Light-Toned Layering along Plains South of Ius Chasma
NASA/JPL/UArizona
Light-Toned Layering along Plains South of Ius Chasma
PSP_005149_1715  Science Theme: Geologic Contacts/Stratigraphy

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Light-toned layering can be seen throughout this image taken along the plains south of Ius Chasma in Valles Marineris.

A portion of one of the troughs of Ius Chasma is visible in the lower right of the image. The layering is exposed where a meters-thick darker unit has been eroded away, suggesting the light-toned layered deposit is more extensive in area than what is visible by exposures along the plains.

The layering could have formed by several processes, including aeolian (wind-blown), fluvial (water-lain), and volcanism. If aeolian, then the material must be located elsewhere on Mars where it was eroded and then subsequently deposited by the wind here along the plains. A fluvial origin implies there was water activity that deposited the light-toned material, although there is no evidence for fluvial activity at this location. Explosive volcanism is a likely process that would have occurred in association with the emplacement of the darker lava flows that make up the plains.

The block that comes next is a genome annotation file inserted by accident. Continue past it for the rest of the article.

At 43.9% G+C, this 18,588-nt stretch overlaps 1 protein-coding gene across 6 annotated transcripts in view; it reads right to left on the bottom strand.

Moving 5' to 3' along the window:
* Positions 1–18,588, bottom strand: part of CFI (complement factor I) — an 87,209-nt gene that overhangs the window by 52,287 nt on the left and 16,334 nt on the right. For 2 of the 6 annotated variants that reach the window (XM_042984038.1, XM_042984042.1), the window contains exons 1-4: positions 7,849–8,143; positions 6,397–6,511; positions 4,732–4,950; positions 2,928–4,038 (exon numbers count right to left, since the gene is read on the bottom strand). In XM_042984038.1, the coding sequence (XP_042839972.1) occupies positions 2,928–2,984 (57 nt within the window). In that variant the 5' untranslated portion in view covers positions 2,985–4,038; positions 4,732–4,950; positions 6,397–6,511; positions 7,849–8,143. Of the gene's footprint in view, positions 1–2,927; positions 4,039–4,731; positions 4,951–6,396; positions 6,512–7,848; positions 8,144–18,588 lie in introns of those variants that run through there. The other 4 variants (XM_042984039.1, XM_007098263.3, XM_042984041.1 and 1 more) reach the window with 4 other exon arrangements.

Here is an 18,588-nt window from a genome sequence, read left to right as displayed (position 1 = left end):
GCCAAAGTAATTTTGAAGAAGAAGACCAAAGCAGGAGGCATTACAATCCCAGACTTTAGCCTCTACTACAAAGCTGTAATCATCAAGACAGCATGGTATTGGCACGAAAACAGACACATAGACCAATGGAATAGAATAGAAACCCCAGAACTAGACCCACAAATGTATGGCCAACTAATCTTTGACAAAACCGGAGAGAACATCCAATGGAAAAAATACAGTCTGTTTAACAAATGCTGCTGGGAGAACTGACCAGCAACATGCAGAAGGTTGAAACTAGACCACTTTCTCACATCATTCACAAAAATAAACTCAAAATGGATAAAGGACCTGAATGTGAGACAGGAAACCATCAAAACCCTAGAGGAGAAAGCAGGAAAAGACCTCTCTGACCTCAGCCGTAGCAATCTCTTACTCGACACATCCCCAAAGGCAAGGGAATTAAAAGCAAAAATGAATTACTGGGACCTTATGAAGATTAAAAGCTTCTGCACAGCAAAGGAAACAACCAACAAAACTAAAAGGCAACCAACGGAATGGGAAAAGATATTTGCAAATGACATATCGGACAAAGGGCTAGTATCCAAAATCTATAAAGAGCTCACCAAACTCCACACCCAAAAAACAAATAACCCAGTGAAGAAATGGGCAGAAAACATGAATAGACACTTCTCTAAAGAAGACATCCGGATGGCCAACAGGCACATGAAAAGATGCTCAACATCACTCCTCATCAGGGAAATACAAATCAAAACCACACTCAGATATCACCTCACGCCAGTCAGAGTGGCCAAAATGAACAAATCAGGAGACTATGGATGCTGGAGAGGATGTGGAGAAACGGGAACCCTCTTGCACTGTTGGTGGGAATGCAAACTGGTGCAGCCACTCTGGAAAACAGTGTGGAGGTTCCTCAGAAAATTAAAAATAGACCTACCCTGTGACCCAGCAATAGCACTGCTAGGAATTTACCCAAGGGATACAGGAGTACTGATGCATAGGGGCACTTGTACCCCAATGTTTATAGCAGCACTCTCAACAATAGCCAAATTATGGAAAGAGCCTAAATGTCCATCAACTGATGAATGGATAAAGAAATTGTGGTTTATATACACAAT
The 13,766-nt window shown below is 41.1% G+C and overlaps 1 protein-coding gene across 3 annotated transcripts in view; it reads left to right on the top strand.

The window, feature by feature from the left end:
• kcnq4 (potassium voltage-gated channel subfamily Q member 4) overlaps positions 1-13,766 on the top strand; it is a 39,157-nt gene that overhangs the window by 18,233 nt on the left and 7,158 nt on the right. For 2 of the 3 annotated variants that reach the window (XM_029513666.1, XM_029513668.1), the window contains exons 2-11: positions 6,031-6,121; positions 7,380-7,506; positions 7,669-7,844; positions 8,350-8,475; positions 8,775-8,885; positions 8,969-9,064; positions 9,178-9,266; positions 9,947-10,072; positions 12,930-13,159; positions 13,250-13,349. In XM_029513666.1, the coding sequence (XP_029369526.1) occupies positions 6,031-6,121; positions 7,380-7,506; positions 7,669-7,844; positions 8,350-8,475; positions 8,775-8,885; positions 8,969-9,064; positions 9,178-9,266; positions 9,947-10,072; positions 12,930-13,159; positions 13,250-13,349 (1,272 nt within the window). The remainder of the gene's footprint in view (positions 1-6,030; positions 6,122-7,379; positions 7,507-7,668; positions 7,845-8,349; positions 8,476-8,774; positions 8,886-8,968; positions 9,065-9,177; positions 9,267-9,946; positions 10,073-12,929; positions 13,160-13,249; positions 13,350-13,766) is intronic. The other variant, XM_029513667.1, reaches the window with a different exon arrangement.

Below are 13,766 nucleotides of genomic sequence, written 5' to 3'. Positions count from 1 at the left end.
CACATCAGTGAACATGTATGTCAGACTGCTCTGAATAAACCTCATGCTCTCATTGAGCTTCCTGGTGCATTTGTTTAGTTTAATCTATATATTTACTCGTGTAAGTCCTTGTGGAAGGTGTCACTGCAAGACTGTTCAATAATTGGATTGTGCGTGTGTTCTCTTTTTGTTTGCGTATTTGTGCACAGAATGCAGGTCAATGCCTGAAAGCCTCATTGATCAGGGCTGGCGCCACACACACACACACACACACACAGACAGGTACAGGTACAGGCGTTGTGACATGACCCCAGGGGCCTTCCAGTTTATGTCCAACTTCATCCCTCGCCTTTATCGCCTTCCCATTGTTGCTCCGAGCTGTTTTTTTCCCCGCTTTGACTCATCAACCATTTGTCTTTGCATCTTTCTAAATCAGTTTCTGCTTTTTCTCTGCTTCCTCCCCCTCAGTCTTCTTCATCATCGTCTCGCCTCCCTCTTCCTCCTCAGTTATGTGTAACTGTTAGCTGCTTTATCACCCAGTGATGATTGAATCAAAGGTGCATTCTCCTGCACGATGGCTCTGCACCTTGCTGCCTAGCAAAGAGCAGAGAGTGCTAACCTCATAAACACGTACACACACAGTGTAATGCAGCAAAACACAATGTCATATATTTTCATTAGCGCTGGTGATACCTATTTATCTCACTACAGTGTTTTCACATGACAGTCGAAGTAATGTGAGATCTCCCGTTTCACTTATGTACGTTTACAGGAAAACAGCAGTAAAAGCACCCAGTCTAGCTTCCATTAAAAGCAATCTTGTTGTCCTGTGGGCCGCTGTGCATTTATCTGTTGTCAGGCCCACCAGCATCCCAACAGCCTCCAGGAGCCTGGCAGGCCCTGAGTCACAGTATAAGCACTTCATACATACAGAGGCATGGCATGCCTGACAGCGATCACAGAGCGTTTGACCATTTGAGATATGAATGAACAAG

The morphology of the light-toned layering is unlike that seen within Valles Marineris and indicates different processes operated along the plains compared to those that emplaced the deposits within the troughs.

Written by: Cathy  (12 September 2007)

This is a stereo pair with PSP_005215_1715.
 
Acquisition date
01 September 2007

Local Mars time
14:18

Latitude (centered)
-8.364°

Longitude (East)
275.092°

Spacecraft altitude
258.2 km (160.4 miles)

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25.9 cm/pixel (with 1 x 1 binning) so objects ~78 cm across are resolved

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Emission angle
4.8°

Phase angle
40.1°

Solar incidence angle
36°, with the Sun about 54° above the horizon

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306.2°, Northern Winter

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North azimuth:  97°
Sub-solar azimuth:  342.9°
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POSTSCRIPT
NASA’s Jet Propulsion Laboratory, a division of the California Institute of Technology in Pasadena, Calif., manages the Mars Reconnaissance Orbiter for NASA’s Science Mission Directorate, Washington. The HiRISE camera was built by Ball Aerospace and Technology Corporation and is operated by the University of Arizona.